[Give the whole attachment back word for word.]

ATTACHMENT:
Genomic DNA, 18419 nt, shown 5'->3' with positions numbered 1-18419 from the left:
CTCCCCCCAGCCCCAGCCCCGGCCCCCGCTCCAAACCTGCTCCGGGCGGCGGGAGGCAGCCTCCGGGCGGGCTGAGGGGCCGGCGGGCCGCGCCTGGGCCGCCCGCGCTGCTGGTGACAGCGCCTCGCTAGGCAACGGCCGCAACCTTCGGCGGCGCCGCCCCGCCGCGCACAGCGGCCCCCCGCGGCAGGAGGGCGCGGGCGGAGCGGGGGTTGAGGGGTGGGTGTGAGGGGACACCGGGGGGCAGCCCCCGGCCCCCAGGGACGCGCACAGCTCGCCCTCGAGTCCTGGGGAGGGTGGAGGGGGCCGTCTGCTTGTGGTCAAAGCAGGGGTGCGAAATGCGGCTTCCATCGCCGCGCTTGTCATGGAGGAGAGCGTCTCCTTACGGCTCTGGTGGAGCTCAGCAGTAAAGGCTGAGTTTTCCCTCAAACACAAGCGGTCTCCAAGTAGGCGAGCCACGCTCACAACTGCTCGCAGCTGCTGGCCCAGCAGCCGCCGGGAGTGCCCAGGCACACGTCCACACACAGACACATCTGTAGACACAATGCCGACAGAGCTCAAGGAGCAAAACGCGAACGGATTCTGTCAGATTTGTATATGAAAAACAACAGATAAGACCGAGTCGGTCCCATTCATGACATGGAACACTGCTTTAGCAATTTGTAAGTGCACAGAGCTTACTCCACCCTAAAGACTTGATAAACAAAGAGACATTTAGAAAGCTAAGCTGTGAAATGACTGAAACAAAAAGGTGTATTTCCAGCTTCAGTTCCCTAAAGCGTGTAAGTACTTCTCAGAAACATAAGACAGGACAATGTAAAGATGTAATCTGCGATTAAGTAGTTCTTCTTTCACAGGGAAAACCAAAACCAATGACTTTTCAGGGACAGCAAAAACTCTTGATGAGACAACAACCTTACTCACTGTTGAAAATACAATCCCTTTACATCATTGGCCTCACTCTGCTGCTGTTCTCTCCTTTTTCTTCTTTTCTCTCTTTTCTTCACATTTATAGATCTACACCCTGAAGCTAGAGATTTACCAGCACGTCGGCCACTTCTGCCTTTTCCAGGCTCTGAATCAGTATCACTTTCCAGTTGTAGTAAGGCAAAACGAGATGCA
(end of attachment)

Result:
Genomic DNA, 18419 nt, shown 5'->3' with positions numbered 1-18419 from the left:
CTCCCCCCAGCCCCAGCCCCGGCCCCCGCTCCAAACCTGCTCCGGGCGGCGGGAGGCAGCCTCCGGGCGGGCTGAGGGGCCGGCGGGCCGCGCCTGGGCCGCCCGCGCTGCTGGTGACAGCGCCTCGCTAGGCAACGGCCGCAACCTTCGGCGGCGCCGCCCCGCCGCGCACAGCGGCCCCCCGCGGCAGGAGGGCGCGGGCGGAGCGGGGGTTGAGGGGTGGGTGTGAGGGGACACCGGGGGGCAGCCCCCGGCCCCCAGGGACGCGCACAGCTCGCCCTCGAGTCCTGGGGAGGGTGGAGGGGGCCGTCTGCTTGTGGTCAAAGCAGGGGTGCGAAATGCGGCTTCCATCGCCGCGCTTGTCATGGAGGAGAGCGTCTCCTTACGGCTCTGGTGGAGCTCAGCAGTAAAGGCTGAGTTTTCCCTCAAACACAAGCGGTCTCCAAGTAGGCGAGCCACGCTCACAACTGCTCGCAGCTGCTGGCCCAGCAGCCGCCGGGAGTGCCCAGGCACACGTCCACACACAGACACATCTGTAGACACAATGCCGACAGAGCTCAAGGAGCAAAACGCGAACGGATTCTGTCAGATTTGTATATGAAAAACAACAGATAAGACCGAGTCGGTCCCATTCATGACATGGAACACTGCTTTAGCAATTTGTAAGTGCACAGAGCTTACTCCACCCTAAAGACTTGATAAACAAAGAGACATTTAGAAAGCTAAGCTGTGAAATGACTGAAACAAAAAGGTGTATTTCCAGCTTCAGTTCCCTAAAGCGTGTAAGTACTTCTCAGAAACATAAGACAGGACAATGTAAAGATGTAATCTGCGATTAAGTAGTTCTTCTTTCACAGGGAAAACCAAAACCAATGACTTTTCAGGGACAGCAAAAACTCTTGATGAGACAACAACCTTACTCACTGTTGAAAATACAATCCCTTTACATCATTGGCCTCACTCTGCTGCTGTTCTCTCCTTTTTCTTCTTTTCTCTCTTTTCTTCACATTTATAGATCTACACCCTGAAGCTAGAGATTTACCAGCACGTCGGCCACTTCTGCCTTTTCCAGGCTCTGAATCAGTATCACTTTCCAGTTGTAGTAAGGCAAAACGAGATGCA